COVID-19 – why businesses should be looking to the future

July 29, 2020

Adam Barraclough, associate partner for EY’s Transaction Advisory Services team in the North East, discusses the impact of COVID-19 on businesses in the region and how those that look to the future and embrace emerging opportunities will inevitably survive and thrive

There is no doubt that businesses are facing unprecedented challenges from the effects of COVID-19 and are having to make some difficult choices; either adapting or reducing their business, temporarily pausing trade, or sadly closing.

The current crisis has already seen a number of businesses fail and the latest EY research looking into profit warnings from listed companies saw a spike across the North East and Yorkshire with 75 per cent of those warnings attributed directly to COVID-19.

Thirty-one profit warnings were recorded in the first quarter of 2020 in the region, more than three times the number issued in the same quarter last year.

Clearly, those sectors and businesses issuing the highest number of profit warnings were those most exposed to the impact of COVID-19 and the associated national lockdown which had a significant effect on sales and cashflow.

‘Cash is king’ in business so companies ultimately fail because they run out of cash, meaning even a profitable business can get into trouble.

As we began to move through the crisis, there was inevitably a period of re-evaluation with some businesses struggling with the ‘new normal’, but there were others who looked to the immediate future and embraced the opportunities created by the crisis.

Some entrepreneurial businesses reacted quickly to the situation as it unfolded, adapting their operations. For example, manufacturers across the region put their skills and technology to work, manufacturing PPE and other essential consumables and equipment for front-line workers; and other companies quickly embraced new technology and ways of working to keep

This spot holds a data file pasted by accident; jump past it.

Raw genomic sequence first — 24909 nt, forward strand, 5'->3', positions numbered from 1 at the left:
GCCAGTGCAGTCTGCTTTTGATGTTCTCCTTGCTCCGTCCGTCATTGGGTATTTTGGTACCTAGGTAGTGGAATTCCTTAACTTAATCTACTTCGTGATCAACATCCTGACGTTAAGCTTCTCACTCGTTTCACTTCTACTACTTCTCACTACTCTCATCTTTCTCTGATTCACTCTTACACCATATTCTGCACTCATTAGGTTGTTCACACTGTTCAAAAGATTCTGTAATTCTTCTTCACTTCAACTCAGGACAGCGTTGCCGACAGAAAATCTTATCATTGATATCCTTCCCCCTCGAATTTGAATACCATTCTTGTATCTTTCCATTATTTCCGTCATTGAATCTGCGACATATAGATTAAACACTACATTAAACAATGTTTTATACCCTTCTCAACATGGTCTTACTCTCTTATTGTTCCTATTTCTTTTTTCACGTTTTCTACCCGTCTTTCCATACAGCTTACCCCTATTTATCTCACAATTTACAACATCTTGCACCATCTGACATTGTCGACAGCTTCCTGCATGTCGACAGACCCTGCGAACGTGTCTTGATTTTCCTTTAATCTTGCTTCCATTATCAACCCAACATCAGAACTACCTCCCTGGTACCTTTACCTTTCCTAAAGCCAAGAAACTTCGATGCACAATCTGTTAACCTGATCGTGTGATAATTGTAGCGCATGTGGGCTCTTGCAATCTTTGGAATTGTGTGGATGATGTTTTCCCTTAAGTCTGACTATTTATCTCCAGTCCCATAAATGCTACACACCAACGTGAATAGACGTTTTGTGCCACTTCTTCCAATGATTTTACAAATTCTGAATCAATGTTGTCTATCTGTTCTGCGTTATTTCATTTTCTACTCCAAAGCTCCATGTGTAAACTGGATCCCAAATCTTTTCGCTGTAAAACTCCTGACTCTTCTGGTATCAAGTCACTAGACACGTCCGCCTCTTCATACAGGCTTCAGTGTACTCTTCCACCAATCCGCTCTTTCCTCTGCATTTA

their business moving and stay in touch with their employees.

Unfortunately, despite their best efforts, this isn’t an option for everyone, and as the profit warnings data has shown, many, especially in the retail and hospitality sectors, will face difficult decisions as the unparalleled level of business support measures offered by the Government starts to be withdrawn.

As restrictions are further eased over the coming weeks and months, this will again be a critical period for all companies across the North East, regardless of whether they are an OMB or FTSE-listed.

Those that look to the future and embrace new technology and emerging opportunities will inevitably survive and thrive.

Standing still will not be an option and it’s encouraging to see businesses already changing, especially in their attitudes towards supporting their employees, their supply chains and the communities in which they operate.

Companies across the region are realising that, as we emerge from the crisis, we are in this together and that the whole is indeed greater than the sum of its parts.

This agile and visionary approach will be essential for the future of the region’s bottom line. Despite its challenges, the North East is a great place to do business and one that is still attracting a steady flow of foreign direct investment projects, EY according to the EY 2020 UK Attractiveness Survey.

The survey showed that the digital sector generated the largest number of investment projects into the North East – accounting for 27 per cent of the region’s total. Definitely a thriving sector in the region and one to watch for the future as businesses place greater emphasis on digital technology, post-COVID-19.

For more information, contact Adam Barraclough on 07385 344471/0113 236 4365
adam.barraclough@uk.ey.com
www.ey.com

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